An illustration of SIT's future centralised campus in Punggol.
“It is worse, much worse, than you think,” begins The Uninhabitable Earth by David Wallace-Wells. The book brings terrifying images of a climate crisis to mind: melting roads, deadly pestilences, and cities submerged underwater. This future, however, is not as distant as we’d like to imagine.
But where can countries begin tackling climate change? Buildings may be a good starting point – they contribute to 20 per cent of emissions in Singapore. The Singapore Institute of Technology is constructing a new campus in Punggol with sustainability as a core tenet, and it is starting with its current campuses.
“SIT is committed to realising the vision of an inspiring and sustainable campus, and we have been encouraging the adoption of sustainability practices amongst our staff and students even now,” says Mr Ronnie Tay, Deputy President (Administration) and Chief Financial Officer of SIT. GovInsider speaks to SIT’s leadership to find out how its upcoming campus will be centred around sustainability, and how its curriculum is already training the next generation of green champions.
Greening the future campus
While plans for the future campus are well underway, sustainability initiatives have already been implemented on the university’s existing campuses. SIT aims “to inculcate sustainability values amongst staff and students which will contribute to a more liveable and sustainable Singapore,” says Mr Tay. Sustainability efforts include a smart lighting system that uses motion sensors to dim and switch lights off when not needed, to save electricity. Food waste is composted and used as fertiliser for the greenery in one of SIT’s campuses.
But in the future centralised campus in Punggol, the university plans to take sustainability to the next level. “In building the new campus, SIT is intent on doing our part with innovative solutions to address the challenges in energy and climate change the world is facing,” says Mr Chan Wing Leong, Deputy President (Campus Development) & Chief Investment Officer of SIT.
First, it is developing a microgrid in collaboration with Singapore’s utility company, SP Group. The grid will combine gas, electricity and thermal energy into a central network to power up the campus.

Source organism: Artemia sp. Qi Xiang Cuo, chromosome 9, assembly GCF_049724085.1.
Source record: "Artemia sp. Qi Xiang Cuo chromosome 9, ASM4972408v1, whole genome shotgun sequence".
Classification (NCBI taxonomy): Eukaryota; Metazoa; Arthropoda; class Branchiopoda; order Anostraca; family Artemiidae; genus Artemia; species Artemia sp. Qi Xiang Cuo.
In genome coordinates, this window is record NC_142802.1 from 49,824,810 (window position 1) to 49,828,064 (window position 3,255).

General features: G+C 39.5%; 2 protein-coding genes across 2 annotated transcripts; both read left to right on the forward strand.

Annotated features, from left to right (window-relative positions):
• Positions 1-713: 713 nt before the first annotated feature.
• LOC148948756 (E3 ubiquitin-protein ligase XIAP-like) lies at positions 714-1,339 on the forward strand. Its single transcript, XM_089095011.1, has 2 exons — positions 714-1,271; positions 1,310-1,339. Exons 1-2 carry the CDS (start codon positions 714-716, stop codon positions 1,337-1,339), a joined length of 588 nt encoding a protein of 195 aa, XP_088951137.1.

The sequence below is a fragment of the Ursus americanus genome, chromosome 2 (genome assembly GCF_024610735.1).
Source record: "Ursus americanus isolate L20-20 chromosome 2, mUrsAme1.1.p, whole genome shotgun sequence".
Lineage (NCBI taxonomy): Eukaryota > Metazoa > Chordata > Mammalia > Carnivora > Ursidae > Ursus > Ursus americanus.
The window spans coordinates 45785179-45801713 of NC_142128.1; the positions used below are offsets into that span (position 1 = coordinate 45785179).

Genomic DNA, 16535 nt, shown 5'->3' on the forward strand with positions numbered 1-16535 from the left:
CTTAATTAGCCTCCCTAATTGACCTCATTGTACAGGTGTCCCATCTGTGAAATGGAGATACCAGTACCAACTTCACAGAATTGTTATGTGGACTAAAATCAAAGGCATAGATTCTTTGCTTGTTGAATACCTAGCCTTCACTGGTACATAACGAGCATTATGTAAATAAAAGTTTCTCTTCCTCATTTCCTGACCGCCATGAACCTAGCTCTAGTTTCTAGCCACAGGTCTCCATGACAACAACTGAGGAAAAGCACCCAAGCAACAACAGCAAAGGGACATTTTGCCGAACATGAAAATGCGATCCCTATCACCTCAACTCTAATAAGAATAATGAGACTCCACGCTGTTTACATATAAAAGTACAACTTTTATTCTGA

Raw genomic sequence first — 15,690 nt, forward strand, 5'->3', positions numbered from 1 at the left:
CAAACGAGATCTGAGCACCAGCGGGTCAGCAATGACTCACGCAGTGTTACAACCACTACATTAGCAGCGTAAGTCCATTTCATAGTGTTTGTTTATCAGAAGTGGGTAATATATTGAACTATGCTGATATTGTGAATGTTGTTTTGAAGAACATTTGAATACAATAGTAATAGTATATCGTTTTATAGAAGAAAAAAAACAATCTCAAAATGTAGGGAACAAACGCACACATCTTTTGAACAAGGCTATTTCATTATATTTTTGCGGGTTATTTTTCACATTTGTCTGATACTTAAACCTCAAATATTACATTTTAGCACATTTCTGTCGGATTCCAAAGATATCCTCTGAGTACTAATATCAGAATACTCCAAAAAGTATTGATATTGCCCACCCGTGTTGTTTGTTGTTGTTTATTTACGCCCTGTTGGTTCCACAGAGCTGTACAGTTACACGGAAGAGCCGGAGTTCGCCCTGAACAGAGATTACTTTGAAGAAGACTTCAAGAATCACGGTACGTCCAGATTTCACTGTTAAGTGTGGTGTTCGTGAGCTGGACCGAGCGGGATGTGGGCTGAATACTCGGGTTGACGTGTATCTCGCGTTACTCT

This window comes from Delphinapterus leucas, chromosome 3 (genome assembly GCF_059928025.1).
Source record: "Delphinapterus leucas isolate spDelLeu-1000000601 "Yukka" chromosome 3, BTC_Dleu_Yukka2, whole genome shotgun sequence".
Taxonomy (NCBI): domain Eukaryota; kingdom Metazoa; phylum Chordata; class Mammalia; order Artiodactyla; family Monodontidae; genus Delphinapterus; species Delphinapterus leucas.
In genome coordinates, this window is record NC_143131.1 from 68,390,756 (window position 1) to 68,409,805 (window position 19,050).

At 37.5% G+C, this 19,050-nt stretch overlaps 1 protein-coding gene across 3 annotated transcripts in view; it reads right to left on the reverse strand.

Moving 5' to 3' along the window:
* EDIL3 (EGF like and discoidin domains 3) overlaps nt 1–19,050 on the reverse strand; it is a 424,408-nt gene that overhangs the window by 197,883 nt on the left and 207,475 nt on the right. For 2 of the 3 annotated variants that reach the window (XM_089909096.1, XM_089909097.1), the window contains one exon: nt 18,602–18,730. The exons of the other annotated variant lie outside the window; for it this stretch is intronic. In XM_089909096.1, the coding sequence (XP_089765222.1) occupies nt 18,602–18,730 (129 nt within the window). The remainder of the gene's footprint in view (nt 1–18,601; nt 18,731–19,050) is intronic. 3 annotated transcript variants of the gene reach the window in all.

The campus will move SIT closer to being self-sustaining when it comes to energy. 10,000 square metres of solar panels will be installed on the university’s rooftops. This could also eliminate carbon emissions at a scale equivalent to removing 2000 vehicles from the road.
Eventually, the microgrid will be used to support the research, development and test-bedding of distributed energy systems and cybersecurity solutions, the university says.
Next, an AI network will monitor and cut energy use. Over 10,000 sensors will collect data on temperature, ambient light and human presence from across the campus to feed into an integrated building system. The system then optimises various utilities such as lights, lifts, air conditioning and security to lower energy consumption.
And a district cooling system will deliver chilled water to supply air conditioning systems in classrooms, laboratories, and other facilities. This mode of cooling uses less energy and thus reduces the carbon footprint of the campus.
Apart from greening its campus, SIT is also big on incorporating sustainability into its curriculum.
The university takes an applied learning approach to teaching students about sustainability. For example, SIT is working with the Energy Market Authority on a microgrid testbed housed in Pulau Ubin. Students can monitor the energy output from a laboratory at the SIT@NYP Building campus. From there, they can also learn and apply knowledge on microgrid design, and energy optimisation and management.
There are several undergraduate programmes in the university with a focus on sustainability as well. Students in the Sustainable Infrastructure Engineering (Building Services) programme, for example, are trained to put theory into practice by proposing sustainable and cost-effective solutions for green buildings. Students can also take part in The Mapletree Challenge, where they are tasked to come up with sustainability innovations in their area of study.
The Uninhabitable Earth may be fictional, but it bluntly awakens us to the cost of indifference to climate change. Building a sustainable campus and curriculum, SIT believes, will help the university take a step forward in the fight against climate change.
This article was first published in GovInsider.
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